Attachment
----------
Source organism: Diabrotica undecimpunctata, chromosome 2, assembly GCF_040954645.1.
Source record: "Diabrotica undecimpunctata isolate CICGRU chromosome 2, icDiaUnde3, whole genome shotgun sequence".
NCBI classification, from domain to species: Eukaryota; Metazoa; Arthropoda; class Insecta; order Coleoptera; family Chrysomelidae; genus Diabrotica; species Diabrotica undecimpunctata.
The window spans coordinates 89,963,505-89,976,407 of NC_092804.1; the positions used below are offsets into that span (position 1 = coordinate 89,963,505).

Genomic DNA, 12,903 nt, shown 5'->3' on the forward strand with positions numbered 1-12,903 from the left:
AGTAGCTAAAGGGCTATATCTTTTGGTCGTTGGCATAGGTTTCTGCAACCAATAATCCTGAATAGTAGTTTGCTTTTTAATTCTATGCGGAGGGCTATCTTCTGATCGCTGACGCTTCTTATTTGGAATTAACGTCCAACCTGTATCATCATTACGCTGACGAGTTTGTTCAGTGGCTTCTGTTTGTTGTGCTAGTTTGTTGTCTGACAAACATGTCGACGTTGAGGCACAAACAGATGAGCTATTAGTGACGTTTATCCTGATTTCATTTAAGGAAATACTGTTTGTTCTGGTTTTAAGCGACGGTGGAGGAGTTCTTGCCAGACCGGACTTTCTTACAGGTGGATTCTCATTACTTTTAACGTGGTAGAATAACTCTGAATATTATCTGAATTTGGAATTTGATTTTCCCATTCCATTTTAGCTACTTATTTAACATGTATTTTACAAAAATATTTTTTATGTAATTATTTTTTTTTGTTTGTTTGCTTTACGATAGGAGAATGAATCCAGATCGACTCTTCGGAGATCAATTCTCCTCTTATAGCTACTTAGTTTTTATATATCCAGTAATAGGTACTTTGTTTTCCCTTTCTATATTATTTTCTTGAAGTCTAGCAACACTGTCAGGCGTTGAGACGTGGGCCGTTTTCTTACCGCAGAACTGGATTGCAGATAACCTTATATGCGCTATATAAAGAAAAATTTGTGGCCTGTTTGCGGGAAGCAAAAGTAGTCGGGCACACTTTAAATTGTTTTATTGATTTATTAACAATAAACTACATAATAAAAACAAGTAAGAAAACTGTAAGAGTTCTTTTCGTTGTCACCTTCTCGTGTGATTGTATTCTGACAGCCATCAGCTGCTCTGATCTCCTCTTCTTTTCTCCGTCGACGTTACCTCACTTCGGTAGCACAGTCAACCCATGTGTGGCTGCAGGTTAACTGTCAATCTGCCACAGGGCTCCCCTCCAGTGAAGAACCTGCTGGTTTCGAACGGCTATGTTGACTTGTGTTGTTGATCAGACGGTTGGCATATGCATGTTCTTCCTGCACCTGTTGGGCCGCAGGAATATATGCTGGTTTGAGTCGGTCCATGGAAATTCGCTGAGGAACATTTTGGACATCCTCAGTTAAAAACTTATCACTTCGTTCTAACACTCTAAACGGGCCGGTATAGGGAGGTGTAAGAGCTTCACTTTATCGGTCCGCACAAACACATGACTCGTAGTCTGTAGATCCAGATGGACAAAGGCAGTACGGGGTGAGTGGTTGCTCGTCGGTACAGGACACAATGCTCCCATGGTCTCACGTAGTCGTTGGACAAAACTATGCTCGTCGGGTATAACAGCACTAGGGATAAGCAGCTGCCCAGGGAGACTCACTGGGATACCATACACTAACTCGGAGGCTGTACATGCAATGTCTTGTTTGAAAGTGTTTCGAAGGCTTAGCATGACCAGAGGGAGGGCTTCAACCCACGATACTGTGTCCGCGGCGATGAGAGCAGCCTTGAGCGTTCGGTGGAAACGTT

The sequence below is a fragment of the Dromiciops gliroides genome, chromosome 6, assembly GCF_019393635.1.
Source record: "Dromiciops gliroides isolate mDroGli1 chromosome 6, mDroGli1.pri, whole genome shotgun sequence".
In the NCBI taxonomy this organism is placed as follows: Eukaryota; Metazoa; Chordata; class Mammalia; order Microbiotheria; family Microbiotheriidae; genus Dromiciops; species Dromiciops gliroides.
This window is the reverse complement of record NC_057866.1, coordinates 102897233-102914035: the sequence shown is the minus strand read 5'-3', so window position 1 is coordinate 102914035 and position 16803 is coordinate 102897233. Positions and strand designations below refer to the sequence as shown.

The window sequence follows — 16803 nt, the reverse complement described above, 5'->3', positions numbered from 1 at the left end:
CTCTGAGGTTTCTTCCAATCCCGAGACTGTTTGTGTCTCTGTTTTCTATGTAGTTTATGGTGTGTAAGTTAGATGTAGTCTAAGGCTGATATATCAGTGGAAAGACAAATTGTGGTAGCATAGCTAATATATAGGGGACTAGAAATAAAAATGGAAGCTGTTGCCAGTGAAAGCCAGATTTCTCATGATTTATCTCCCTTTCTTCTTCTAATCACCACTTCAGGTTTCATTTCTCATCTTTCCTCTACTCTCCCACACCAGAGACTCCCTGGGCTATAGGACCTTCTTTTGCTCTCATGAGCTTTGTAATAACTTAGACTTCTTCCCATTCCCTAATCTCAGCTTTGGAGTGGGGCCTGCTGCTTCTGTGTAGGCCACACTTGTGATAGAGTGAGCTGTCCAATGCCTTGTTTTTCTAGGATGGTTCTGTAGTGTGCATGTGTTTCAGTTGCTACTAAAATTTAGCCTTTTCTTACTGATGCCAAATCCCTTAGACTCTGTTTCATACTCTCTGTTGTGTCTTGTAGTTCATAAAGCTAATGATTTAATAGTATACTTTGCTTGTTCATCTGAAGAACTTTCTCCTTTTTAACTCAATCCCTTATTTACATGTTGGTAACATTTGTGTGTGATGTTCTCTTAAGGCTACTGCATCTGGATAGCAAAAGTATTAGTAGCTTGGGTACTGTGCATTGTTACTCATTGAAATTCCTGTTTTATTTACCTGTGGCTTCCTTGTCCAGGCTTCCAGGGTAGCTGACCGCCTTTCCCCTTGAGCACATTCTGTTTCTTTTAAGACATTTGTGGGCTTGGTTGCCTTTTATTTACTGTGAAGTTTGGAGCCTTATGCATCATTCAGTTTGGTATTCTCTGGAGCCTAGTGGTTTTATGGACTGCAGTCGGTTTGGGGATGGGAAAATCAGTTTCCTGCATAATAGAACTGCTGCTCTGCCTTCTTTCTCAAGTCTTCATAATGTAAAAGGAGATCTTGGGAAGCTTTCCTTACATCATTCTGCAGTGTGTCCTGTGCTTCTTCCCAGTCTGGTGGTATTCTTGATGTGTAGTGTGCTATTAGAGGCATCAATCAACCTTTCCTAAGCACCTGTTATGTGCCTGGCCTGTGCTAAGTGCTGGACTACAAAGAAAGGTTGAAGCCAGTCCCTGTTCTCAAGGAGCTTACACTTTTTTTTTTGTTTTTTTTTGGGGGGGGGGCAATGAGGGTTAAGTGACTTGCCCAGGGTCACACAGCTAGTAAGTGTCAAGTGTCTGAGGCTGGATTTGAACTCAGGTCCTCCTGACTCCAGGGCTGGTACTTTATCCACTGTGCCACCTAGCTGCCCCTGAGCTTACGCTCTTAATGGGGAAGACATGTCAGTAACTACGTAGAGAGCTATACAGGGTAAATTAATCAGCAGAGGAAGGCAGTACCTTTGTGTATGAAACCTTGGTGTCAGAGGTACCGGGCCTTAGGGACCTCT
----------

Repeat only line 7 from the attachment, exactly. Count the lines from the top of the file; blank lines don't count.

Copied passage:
The sequence below is a fragment of the Dromiciops gliroides genome, chromosome 6, assembly GCF_019393635.1.